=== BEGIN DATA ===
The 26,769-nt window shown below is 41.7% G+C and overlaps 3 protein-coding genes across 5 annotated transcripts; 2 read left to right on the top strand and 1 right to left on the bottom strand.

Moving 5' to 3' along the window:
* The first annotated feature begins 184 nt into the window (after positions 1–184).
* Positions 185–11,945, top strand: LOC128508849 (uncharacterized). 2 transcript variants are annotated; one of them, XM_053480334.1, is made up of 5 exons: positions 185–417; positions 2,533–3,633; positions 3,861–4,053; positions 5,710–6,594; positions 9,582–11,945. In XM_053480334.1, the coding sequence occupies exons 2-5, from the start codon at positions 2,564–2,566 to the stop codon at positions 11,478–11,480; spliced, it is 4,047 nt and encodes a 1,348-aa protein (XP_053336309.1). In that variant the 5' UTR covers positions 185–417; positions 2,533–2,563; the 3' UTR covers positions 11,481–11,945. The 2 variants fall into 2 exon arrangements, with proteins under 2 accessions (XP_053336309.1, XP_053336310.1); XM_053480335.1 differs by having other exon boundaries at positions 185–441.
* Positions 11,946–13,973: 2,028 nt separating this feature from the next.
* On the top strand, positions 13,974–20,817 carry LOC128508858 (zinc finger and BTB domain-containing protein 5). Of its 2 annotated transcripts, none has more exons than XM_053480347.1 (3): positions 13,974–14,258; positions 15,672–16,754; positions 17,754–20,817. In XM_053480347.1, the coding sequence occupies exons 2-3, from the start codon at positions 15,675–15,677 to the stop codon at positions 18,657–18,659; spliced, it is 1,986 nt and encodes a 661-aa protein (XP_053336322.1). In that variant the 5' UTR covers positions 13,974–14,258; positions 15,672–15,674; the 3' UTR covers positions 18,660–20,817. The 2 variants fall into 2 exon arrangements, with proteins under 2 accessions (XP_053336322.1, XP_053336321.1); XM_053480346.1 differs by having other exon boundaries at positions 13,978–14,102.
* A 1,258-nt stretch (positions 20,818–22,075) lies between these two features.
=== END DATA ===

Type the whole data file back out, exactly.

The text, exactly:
The 26,769-nt window shown below is 41.7% G+C and overlaps 3 protein-coding genes across 5 annotated transcripts; 2 read left to right on the top strand and 1 right to left on the bottom strand.

Moving 5' to 3' along the window:
* The first annotated feature begins 184 nt into the window (after positions 1–184).
* Positions 185–11,945, top strand: LOC128508849 (uncharacterized). 2 transcript variants are annotated; one of them, XM_053480334.1, is made up of 5 exons: positions 185–417; positions 2,533–3,633; positions 3,861–4,053; positions 5,710–6,594; positions 9,582–11,945. In XM_053480334.1, the coding sequence occupies exons 2-5, from the start codon at positions 2,564–2,566 to the stop codon at positions 11,478–11,480; spliced, it is 4,047 nt and encodes a 1,348-aa protein (XP_053336309.1). In that variant the 5' UTR covers positions 185–417; positions 2,533–2,563; the 3' UTR covers positions 11,481–11,945. The 2 variants fall into 2 exon arrangements, with proteins under 2 accessions (XP_053336309.1, XP_053336310.1); XM_053480335.1 differs by having other exon boundaries at positions 185–441.
* Positions 11,946–13,973: 2,028 nt separating this feature from the next.
* On the top strand, positions 13,974–20,817 carry LOC128508858 (zinc finger and BTB domain-containing protein 5). Of its 2 annotated transcripts, none has more exons than XM_053480347.1 (3): positions 13,974–14,258; positions 15,672–16,754; positions 17,754–20,817. In XM_053480347.1, the coding sequence occupies exons 2-3, from the start codon at positions 15,675–15,677 to the stop codon at positions 18,657–18,659; spliced, it is 1,986 nt and encodes a 661-aa protein (XP_053336322.1). In that variant the 5' UTR covers positions 13,974–14,258; positions 15,672–15,674; the 3' UTR covers positions 18,660–20,817. The 2 variants fall into 2 exon arrangements, with proteins under 2 accessions (XP_053336322.1, XP_053336321.1); XM_053480346.1 differs by having other exon boundaries at positions 13,978–14,102.
* A 1,258-nt stretch (positions 20,818–22,075) lies between these two features.